We turn now to the core beliefs held by these millennials (Figure 11). Our research has shown that the four core beliefs held most strongly by American Catholics are grounded in the church’s early history: Jesus’ resurrection, helping the poor, Mary as the mother of God, and the sacraments. While both Hispanic and non-Hispanic millennials say these four are very important to them personally as Catholics, a greater percentage of Hispanic millennials than non-Hispanics say each of these four is very important to them. In addition, half of the Hispanics (52 percent) but only one-third of the other millennials (33 percent) say that the Catholic teachings opposing abortion are very important to them. Almost half (49 percent) of the Hispanics say having an active prayer life is very important, while with the others it is 37 percent; and again, more Hispanics (47 percent to 25 percent) say that devotions such as praying the rosary and adoration of the Eucharist are a core part of their Catholic identity.
Significant majorities of millennials from both subgroups affirm that “being Catholic is an important part of who I am,” that “the sacraments are essential to my relationship with God,” that “it is important to me that younger generations of my family grow up Catholic,” and that “I cannot imagine being anything but Catholic.” In all four cases, Hispanics express a stronger sense of being Catholic than do the others (Table 12). Hispanics are much more likely to say Catholicism contains more truth than do other religions, while recognizing along with the non-Hispanics that a person may lead a life of virtue and goodness without being Catholic.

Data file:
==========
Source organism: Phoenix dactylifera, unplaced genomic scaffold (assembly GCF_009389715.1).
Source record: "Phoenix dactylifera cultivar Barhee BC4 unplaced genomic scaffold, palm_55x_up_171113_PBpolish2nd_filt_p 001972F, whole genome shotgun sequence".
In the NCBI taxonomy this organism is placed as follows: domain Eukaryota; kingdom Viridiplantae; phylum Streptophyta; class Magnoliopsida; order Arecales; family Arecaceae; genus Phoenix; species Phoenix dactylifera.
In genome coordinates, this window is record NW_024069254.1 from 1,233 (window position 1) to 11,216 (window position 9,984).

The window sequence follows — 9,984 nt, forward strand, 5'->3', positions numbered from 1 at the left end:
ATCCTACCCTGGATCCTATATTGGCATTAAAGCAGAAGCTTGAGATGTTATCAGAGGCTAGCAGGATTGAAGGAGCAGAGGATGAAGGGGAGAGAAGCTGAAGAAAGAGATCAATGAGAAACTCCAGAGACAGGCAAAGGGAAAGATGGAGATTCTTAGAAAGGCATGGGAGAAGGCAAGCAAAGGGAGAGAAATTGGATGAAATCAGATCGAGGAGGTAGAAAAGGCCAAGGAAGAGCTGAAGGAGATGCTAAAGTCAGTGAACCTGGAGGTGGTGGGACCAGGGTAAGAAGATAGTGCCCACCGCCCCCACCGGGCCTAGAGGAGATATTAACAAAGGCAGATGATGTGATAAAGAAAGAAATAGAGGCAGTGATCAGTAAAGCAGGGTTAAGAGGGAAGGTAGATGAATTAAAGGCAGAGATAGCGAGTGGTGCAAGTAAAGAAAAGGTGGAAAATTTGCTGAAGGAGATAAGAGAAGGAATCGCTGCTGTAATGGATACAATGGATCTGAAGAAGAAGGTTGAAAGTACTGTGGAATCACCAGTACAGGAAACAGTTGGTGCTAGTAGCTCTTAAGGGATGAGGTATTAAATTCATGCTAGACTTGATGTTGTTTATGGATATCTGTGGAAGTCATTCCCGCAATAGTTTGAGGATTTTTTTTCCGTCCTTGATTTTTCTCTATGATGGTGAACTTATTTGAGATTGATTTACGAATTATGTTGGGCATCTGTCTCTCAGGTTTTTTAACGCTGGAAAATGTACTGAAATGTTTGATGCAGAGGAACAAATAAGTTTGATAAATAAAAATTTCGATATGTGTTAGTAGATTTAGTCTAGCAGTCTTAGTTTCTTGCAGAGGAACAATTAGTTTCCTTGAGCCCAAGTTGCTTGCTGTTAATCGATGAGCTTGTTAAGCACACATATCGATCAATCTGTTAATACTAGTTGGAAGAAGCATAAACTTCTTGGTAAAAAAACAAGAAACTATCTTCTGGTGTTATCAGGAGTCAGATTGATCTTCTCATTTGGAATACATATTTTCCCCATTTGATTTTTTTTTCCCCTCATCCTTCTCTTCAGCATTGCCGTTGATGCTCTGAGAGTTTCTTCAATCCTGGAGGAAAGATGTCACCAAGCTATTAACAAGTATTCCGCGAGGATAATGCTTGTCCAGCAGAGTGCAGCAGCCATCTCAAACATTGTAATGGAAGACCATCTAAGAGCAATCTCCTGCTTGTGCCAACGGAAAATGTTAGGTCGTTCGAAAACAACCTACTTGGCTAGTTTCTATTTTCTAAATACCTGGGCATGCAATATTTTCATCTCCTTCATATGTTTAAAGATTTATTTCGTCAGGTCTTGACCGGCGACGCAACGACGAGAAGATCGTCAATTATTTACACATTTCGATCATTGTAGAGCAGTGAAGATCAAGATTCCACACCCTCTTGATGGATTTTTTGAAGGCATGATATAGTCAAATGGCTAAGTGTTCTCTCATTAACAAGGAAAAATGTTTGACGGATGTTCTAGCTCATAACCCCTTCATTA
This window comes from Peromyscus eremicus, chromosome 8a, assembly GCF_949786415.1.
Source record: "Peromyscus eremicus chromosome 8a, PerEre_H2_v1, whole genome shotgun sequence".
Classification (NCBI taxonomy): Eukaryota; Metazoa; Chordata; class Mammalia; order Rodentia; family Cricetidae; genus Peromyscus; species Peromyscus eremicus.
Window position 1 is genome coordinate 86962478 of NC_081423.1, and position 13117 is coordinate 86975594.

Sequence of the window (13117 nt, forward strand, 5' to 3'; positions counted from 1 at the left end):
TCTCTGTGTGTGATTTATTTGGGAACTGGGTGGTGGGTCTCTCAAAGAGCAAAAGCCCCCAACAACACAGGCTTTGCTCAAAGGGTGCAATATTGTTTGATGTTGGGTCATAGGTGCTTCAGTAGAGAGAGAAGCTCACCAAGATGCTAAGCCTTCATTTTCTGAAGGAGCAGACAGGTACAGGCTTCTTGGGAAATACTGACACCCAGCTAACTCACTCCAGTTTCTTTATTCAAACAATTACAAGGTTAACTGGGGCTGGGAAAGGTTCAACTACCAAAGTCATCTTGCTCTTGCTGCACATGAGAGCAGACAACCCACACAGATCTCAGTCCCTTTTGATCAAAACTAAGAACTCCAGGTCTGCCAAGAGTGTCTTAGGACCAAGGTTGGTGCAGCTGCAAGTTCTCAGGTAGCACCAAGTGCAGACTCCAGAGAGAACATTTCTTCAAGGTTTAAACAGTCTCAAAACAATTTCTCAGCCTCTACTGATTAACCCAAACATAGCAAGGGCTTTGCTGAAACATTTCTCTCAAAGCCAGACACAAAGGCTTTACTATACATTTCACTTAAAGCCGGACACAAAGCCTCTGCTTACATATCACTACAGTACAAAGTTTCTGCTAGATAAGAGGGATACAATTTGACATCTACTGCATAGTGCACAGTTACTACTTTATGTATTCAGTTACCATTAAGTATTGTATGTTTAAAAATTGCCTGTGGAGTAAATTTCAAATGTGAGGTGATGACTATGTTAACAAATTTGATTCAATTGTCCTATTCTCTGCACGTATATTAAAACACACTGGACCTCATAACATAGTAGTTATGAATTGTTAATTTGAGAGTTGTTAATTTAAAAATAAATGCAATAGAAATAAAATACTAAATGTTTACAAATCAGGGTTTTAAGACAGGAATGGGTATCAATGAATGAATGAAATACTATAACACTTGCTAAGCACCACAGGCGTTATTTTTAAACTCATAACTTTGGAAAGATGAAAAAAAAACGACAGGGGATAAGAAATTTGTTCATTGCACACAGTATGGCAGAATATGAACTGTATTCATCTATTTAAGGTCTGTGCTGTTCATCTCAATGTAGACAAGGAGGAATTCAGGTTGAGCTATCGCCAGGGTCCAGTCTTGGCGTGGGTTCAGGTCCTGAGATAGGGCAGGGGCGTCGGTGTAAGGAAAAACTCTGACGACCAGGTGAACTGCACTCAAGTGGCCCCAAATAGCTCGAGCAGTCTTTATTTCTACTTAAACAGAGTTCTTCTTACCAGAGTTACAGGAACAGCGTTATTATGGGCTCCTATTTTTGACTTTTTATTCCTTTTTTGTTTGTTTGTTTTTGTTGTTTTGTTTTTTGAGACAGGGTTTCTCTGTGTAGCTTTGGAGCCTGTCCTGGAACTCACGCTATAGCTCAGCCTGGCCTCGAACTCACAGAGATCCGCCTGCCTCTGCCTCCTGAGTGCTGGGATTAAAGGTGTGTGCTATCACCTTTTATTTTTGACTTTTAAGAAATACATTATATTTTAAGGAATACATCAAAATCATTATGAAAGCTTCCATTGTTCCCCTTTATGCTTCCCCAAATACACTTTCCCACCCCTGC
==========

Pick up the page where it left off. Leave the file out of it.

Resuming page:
The phrase “being a good Catholic” is deeply embedded in the psyche of American Catholics, and apparently also to millennials. Hispanics are much less likely than other millennials to accept as “good Catholics” those who do not agree with the church’s teachings on divorce and remarriage without an annulment (52 percent to 76 percent), on abortion (48 percent to 64 percent), without believing in the real presence of Christ in the Eucharist (33 percent to 51 percent), and without belief in Jesus’ resurrection (25 percent to 41 percent). Still, on matters like going to Mass every Sunday or using contraceptive birth control methods, large majorities of both groups see these moral issues as personal matters subject to their right to freedom of conscience.
There are a number of features of the institutional church that appear to be much more meaningful to Hispanics than other millennials (Table 14). But one item that both agree is very meaningful to them is “Catholics can disagree but remain loyal” (42 percent and 41 percent respectively). Thus, a significant minority of millennials can disagree and still find the papacy very meaningful, even as they disagree with many of the church’s teachings on sexual matters, including the priesthood, where they not only support the idea of married priests, but also the ordination of women as deacons and priests.